Fayette County


You say you want a Resolution

Scott Ludwig lives, runs, and writes in Senoia.  His latest book, "Southern Charm: Columns from a small town Georgia newspaper," as well as the rest of his books, can be found on his author page on Amazon. He can be reached at magicludwig1@gmail.com.

After a lifetime of making resolutions for the New Year that were nothing more than distant memories by the time Memorial Day rolled around (if not sooner), next year things are going to be different. This time I’m going to stick to my resolutions, every last one of them. Following is my foolproof plan, and I’ll be the first to say that on paper it looks really good. Here’s how I intend to pull it off:

I’ll write down everything I want to accomplish in a public forum—a column in a local newspaper will do just fine—and promise that by the end of 2020 every single item will have a check mark next to it.
If not, drinks will be on me. (In which case I get to name when, where, and what we’ll be drinking.)

Some of you may have read my column last week mentioning I always try my best to do what I say I’m going to do. With that in mind, here are my resolutions for 2020:
Cut back on my running and replace those ‘missing miles’ by making sure our new recumbent stationary bicycle doesn’t turn into a coat rack, because we already have a treadmill for that. Last week I mentioned my predisposition for running a predetermined number of miles, as in the 155,000 lifetime mile mark I hit on Christmas Eve that, not so coincidentally happened to be my 15,000th consecutive day of running. I no longer intend to be a slave to numbers; I’m going to run each day according to how my body feels and supplement my exercise regimen sitting on my bike in the comfort of our basement. I gave the bike a test ride this morning and pedaled 10 miles in 45 minutes, and according to the computerized dashboard I burned off 16 calories. This could take some getting used to since I can burn off that many calories just by walking to the end of our cul de sac.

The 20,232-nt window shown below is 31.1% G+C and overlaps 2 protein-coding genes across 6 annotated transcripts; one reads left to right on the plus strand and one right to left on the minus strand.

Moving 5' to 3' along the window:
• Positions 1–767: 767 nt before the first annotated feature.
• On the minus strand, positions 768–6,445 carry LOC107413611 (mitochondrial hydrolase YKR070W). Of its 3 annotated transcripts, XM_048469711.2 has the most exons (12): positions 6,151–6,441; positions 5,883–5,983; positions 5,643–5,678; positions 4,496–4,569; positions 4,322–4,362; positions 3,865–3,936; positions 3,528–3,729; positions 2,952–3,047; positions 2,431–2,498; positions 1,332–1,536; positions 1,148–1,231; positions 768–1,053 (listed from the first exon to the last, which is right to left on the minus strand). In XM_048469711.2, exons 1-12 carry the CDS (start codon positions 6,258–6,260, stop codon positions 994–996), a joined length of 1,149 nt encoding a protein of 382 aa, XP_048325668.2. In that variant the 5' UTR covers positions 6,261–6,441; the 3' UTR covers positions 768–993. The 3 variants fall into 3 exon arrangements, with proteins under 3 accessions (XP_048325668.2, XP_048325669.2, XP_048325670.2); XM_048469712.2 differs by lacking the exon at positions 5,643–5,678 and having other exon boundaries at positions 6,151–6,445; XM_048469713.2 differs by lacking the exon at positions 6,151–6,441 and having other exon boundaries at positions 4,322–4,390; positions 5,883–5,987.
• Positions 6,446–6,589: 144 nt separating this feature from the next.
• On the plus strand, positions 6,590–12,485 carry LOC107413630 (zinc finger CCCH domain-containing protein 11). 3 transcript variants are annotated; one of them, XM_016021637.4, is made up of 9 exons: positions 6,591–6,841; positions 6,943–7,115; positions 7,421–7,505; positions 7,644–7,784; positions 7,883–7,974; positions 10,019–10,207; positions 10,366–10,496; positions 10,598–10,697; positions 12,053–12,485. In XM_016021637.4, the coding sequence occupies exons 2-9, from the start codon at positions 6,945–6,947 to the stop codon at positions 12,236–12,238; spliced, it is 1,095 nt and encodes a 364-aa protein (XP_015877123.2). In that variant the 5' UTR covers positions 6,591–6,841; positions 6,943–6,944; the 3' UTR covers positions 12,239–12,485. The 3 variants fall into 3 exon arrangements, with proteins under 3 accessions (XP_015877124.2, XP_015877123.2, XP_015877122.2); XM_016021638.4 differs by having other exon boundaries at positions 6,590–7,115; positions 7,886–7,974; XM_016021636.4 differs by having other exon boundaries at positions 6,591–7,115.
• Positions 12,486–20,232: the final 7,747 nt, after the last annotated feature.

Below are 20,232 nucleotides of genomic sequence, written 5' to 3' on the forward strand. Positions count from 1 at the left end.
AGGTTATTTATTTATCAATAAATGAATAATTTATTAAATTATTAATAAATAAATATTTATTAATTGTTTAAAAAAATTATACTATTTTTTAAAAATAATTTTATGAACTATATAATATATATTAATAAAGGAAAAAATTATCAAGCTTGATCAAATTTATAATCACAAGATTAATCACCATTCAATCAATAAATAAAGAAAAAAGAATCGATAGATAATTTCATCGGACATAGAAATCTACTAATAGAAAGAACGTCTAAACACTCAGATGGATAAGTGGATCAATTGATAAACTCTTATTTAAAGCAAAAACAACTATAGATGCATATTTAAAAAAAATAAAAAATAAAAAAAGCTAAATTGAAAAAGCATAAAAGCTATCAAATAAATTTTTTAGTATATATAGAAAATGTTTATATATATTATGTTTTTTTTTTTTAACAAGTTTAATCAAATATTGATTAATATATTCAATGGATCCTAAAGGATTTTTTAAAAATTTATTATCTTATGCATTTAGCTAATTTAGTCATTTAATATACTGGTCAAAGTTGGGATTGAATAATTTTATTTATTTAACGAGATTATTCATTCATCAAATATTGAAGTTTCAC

Write the book about running I’ve always wanted to write. I can finally admit my running career—at least as I remember it—is over. Speed and endurance are both long gone; slogging (an unsightly slow jog, on a good day) and wheezing has taken their place. I’ve always dreamed of writing a book chronicling my life—in this case 41+ years of pounding the pavement–that reveals a side of running that hasn’t ever been written about before. And if that doesn’t pique your curiosity, I’ll be looking for a new agent. (Of course, that means I’d be firing me.)
Start the business I’ve thought about since I retired in March 2018. Last November a young bride hired me to drive my 1953 Packard Clipper to her wedding venue to use as a backdrop for photographs, and after the ceremony and reception drive the newlyweds home in it. It was a huge success and gave me the idea for a business: renting out the Packard or my 1954 Chevy pickup truck for photo shoots and special occasions. I want to make business cards and promotional materials for Vintage Visages (at this time the working title of the business) so that I can ‘get it out there’ (industry terminology for ‘getting it out there’). Speaking of getting it out there, I think I just did. (In case you missed the inference, I’m my own agent. For now.)
Promote the art of reading and writing. I’m of the firm belief that both are slowly becoming a lost art. Ask someone you know the title of the last book they read or the last time they wrote anything longer than the current character limit on Twitter. Although I’m not a Tweeter, I am a member of Coweta County’s Hometown Novel Nights and the Senoia Writer’s Guild, and I can assure you they’re both actively involved and dedicated to promoting reading and writing. If you’re interested in finding out more, send me a note. Or call my agent.
Read the instruction manuals of the things I’ve acquired to improve my life since I’ve retired. I have a new miter saw and nail gun lying in my workshop still in their original packaging. If it weren’t for the fact that somewhere, someway, somehow I bleed every single time I’m down in my workshop using the tools I allegedly know how to use, I probably would have used the miter saw and nail gun by now. (By the way, I am now able to tell in the blink of an eye if a cut requires stitches, blood clotting spray or simply a Band-Aid.)
Go ahead and add one more instruction manual to the list: the one for the recumbent stationary bicycle. I plan on reading it as soon as I remember where I put it.
I’m pretty sure it’s in the same place I put the manual for the treadmill a couple years ago.

Scott Ludwig lives, runs, and writes in Senoia.  His latest book, “Southern Charm: Columns from a small town Georgia newspaper,” as well as the rest of his books, can be found on his author page on Amazon. He can be reached at magicludwig1@gmail.com.